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What is RAID?

What is RAID?

General, Hardware, Industry

If you’ve been doing research about computers, servers or workstations, you may have heard of RAID. But what is it, and do you need it? RAID (Redundant Array of Independent Disks) is a useful way to provide redundancy in case of HDD failure, but should not be considered a backup solution. While there are many different RAID setups, we will tell you about most common ones and how to choose amongst them in this easy to follow guide.

Determining if RAID is right for you

Before you can implement RAID in your system or purchase a new custom computer with RAID, you must first recognize the need for it. For example, you need to be able to answer following questions:

  1. How important is my data to me?
  2. What means of backup do I already have?
  3. If my HDD fails, would I be able to continue using my system?
  4. How long can I wait before I can obtain replacement parts?

While there are many more questions to be asked and answered, these 4 are the most fundamental ones and the reasons why RAID exists in the first place.

Knowing the importance of your data will be the most determining factor when choosing RAID. Also, whether or not you have existing means of backup is another important point to consider. If your data is important, but you wouldn’t be severely impacted if it was lost, then RAID may be too much for you. Other means of backup such as external drives are probably better choice. If on the other hand you need your operating system to work on regular basis, having a HDD failure can impact your work severely. Having to wait many days before you can obtain a replacement from manufacturer and re-install everything can be a real hassle.

Making the decision to go for RAID is only the first step of the puzzle. Some users only need basic RAID features, while others need a lot more. Once you’ve decided RAID is the right choice for you, you must then find out which RAID system you will need for your particular system.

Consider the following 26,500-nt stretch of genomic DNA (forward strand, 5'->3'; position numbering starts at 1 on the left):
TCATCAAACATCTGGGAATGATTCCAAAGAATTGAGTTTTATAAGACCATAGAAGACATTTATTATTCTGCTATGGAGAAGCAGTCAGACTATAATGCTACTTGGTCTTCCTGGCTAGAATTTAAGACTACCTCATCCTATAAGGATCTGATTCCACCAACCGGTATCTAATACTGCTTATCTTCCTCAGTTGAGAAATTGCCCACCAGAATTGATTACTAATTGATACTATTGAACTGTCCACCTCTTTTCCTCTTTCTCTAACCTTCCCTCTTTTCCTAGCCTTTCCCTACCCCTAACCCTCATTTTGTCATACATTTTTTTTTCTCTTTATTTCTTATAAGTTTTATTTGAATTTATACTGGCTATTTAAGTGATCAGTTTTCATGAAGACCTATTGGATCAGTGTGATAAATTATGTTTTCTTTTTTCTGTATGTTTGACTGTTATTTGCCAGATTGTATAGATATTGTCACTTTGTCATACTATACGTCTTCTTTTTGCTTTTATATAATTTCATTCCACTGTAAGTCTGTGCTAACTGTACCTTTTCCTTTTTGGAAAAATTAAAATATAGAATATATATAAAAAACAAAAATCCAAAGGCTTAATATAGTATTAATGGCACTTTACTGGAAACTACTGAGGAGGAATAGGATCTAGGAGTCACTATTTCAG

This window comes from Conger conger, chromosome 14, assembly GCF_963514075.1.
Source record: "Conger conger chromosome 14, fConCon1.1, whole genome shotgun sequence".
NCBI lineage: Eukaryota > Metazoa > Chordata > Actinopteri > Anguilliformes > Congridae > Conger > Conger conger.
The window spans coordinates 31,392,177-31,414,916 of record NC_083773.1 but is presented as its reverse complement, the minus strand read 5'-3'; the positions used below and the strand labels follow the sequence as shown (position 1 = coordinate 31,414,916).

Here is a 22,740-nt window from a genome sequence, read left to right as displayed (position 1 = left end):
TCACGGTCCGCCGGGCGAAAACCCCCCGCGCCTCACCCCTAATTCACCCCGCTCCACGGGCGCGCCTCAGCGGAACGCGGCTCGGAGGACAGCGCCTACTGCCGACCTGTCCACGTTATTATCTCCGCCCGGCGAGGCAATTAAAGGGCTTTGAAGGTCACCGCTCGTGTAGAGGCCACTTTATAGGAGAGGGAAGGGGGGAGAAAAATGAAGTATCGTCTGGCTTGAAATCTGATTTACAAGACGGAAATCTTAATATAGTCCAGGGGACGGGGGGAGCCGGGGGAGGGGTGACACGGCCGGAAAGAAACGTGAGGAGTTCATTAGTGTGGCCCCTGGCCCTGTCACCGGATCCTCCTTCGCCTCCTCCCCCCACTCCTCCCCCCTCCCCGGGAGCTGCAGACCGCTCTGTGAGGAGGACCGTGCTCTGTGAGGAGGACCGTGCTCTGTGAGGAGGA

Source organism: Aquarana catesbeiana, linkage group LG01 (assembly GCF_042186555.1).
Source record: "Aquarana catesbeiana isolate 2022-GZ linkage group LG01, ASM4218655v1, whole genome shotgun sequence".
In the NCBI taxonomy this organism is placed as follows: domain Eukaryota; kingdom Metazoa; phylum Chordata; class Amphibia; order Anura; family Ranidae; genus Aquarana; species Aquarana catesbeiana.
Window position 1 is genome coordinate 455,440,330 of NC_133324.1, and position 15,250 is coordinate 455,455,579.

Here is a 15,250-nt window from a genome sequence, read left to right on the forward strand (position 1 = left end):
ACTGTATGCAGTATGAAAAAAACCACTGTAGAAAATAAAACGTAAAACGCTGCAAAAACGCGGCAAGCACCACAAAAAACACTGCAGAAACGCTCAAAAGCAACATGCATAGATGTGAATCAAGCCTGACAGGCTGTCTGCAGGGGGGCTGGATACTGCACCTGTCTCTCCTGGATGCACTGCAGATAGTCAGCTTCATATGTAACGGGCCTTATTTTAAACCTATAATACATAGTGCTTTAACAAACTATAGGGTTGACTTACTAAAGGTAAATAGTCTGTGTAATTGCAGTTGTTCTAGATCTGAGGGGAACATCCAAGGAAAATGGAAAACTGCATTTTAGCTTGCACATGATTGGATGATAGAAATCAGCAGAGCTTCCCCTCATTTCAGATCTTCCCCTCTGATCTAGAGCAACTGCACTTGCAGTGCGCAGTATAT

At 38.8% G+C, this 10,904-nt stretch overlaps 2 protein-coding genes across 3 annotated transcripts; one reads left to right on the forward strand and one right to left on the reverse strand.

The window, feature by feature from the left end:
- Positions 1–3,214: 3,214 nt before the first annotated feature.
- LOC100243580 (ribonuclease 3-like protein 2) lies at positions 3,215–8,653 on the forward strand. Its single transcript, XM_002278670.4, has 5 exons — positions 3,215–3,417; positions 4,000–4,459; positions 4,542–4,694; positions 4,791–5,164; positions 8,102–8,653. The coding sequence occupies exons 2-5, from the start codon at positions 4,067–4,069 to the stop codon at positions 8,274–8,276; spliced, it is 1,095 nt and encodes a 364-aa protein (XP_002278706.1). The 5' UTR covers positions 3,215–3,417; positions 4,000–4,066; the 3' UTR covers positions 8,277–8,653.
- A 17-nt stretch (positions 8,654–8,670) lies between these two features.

Which RAID is best for me?

Your answers to the above four questions will help you determine which RAID arrangement is right for you. But on top of that, you must also understand basic RAID systems and what they do, so the following section explains that. We’re only including the basic and most common RAID configurations, but there are others out there, too.


Not exactly a RAID setup. The only reason it’s been added to this guide is due to the fact it provides extra performance and that its technology is used in other, more complex RAID setups. RAID 0 offers no redundancy. It uses 2 HDDs to create a RAID volume. Both drives are used to their full capacity and the data is split between the drives. If either drive fails, the volume is lost and cannot be rebuilt. If you want to use RAID 0, keep in mind you will not have any backup. Use it only for performance reasons.


This is a basic mirroring setup. 2 HDDs are required and the RAID controller is constantly making an exact copy of one drive to another drive. This RAID is most popular for people who want basic backup and are happy with a single point of redundancy. The speed of the drives is limited, but in case of a single HDD failure you will be able to continue running your operating system until the volume is rebuilt with the new drive. Usually rebuilding is done automatically while the system is running, but some RAID controllers do have an option of on-demand rebuilds and integrity checks.